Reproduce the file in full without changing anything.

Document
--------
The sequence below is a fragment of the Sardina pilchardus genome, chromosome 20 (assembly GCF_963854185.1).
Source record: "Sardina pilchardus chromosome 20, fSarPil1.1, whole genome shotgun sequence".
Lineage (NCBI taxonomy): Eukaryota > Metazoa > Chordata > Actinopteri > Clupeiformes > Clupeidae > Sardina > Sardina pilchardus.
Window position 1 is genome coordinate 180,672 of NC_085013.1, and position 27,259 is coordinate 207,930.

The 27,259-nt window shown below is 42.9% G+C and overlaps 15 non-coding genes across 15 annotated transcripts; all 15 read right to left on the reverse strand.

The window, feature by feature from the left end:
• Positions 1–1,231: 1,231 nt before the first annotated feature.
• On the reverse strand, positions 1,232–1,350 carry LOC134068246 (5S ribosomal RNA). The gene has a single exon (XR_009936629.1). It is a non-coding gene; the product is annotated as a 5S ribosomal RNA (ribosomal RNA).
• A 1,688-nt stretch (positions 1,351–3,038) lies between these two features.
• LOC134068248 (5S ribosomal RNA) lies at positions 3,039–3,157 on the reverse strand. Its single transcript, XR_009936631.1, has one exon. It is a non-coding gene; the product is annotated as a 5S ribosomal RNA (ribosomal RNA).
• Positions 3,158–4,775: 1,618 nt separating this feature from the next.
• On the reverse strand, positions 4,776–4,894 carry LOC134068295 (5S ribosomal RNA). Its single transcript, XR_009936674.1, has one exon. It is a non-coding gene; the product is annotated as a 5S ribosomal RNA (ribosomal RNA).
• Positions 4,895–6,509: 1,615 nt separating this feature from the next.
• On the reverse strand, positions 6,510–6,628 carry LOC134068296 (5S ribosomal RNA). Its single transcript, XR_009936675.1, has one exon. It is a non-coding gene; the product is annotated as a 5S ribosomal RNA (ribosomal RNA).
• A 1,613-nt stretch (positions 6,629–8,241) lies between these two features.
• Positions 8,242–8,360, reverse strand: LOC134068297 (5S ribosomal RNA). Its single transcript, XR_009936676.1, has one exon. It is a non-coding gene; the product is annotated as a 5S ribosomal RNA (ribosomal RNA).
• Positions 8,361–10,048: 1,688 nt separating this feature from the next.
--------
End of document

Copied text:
The sequence below is a fragment of the Sardina pilchardus genome, chromosome 20 (assembly GCF_963854185.1).
Source record: "Sardina pilchardus chromosome 20, fSarPil1.1, whole genome shotgun sequence".
Lineage (NCBI taxonomy): Eukaryota > Metazoa > Chordata > Actinopteri > Clupeiformes > Clupeidae > Sardina > Sardina pilchardus.
Window position 1 is genome coordinate 180,672 of NC_085013.1, and position 27,259 is coordinate 207,930.

The 27,259-nt window shown below is 42.9% G+C and overlaps 15 non-coding genes across 15 annotated transcripts; all 15 read right to left on the reverse strand.

The window, feature by feature from the left end:
• Positions 1–1,231: 1,231 nt before the first annotated feature.
• On the reverse strand, positions 1,232–1,350 carry LOC134068246 (5S ribosomal RNA). The gene has a single exon (XR_009936629.1). It is a non-coding gene; the product is annotated as a 5S ribosomal RNA (ribosomal RNA).
• A 1,688-nt stretch (positions 1,351–3,038) lies between these two features.
• LOC134068248 (5S ribosomal RNA) lies at positions 3,039–3,157 on the reverse strand. Its single transcript, XR_009936631.1, has one exon. It is a non-coding gene; the product is annotated as a 5S ribosomal RNA (ribosomal RNA).
• Positions 3,158–4,775: 1,618 nt separating this feature from the next.
• On the reverse strand, positions 4,776–4,894 carry LOC134068295 (5S ribosomal RNA). Its single transcript, XR_009936674.1, has one exon. It is a non-coding gene; the product is annotated as a 5S ribosomal RNA (ribosomal RNA).
• Positions 4,895–6,509: 1,615 nt separating this feature from the next.
• On the reverse strand, positions 6,510–6,628 carry LOC134068296 (5S ribosomal RNA). Its single transcript, XR_009936675.1, has one exon. It is a non-coding gene; the product is annotated as a 5S ribosomal RNA (ribosomal RNA).
• A 1,613-nt stretch (positions 6,629–8,241) lies between these two features.
• Positions 8,242–8,360, reverse strand: LOC134068297 (5S ribosomal RNA). Its single transcript, XR_009936676.1, has one exon. It is a non-coding gene; the product is annotated as a 5S ribosomal RNA (ribosomal RNA).
• Positions 8,361–10,048: 1,688 nt separating this feature from the next.